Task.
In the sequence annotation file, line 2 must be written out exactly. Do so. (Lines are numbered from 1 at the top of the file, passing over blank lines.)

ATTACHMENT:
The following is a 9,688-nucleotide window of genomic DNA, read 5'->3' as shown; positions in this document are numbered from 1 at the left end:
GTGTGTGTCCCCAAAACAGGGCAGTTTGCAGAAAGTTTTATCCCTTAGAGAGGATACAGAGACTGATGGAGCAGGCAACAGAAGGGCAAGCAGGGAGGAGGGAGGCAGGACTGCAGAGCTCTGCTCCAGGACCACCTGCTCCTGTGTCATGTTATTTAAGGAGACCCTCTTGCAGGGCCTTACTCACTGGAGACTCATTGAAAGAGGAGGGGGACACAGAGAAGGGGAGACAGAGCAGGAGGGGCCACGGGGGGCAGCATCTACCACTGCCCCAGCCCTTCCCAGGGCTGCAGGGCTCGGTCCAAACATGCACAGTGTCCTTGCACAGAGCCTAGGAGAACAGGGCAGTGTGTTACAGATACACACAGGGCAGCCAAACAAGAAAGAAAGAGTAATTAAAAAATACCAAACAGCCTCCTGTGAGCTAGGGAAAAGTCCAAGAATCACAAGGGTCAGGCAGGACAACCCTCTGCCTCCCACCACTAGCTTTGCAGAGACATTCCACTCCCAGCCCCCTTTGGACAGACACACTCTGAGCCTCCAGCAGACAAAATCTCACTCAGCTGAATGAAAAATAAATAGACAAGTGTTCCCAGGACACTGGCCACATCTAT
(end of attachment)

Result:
GTGTGTGTCCCCAAAACAGGGCAGTTTGCAGAAAGTTTTATCCCTTAGAGAGGATACAGAGACTGATGGAGCAGGCAACAGAAGGGCAAGCAGGGAGGAGGGAGGCAGGACTGCAGAGCTCTGCTCCAGGACCACCTGCTCCTGTGTCATGTTATTTAAGGAGACCCTCTTGCAGGGCCTTACTCACTGGAGACTCATTGAAAGAGGAGGGGGACACAGAGAAGGGGAGACAGAGCAGGAGGGGCCACGGGGGGCAGCATCTACCACTGCCCCAGCCCTTCCCAGGGCTGCAGGGCTCGGTCCAAACATGCACAGTGTCCTTGCACAGAGCCTAGGAGAACAGGGCAGTGTGTTACAGATACACACAGGGCAGCCAAACAAGAAAGAAAGAGTAATTAAAAAATACCAAACAGCCTCCTGTGAGCTAGGGAAAAGTCCAAGAATCACAAGGGTCAGGCAGGACAACCCTCTGCCTCCCACCACTAGCTTTGCAGAGACATTCCACTCCCAGCCCCCTTTGGACAGACACACTCTGAGCCTCCAGCAGACAAAATCTCACTCAGCTGAATGAAAAATAAATAGACAAGTGTTCCCAGGACACTGGCCACATCTAT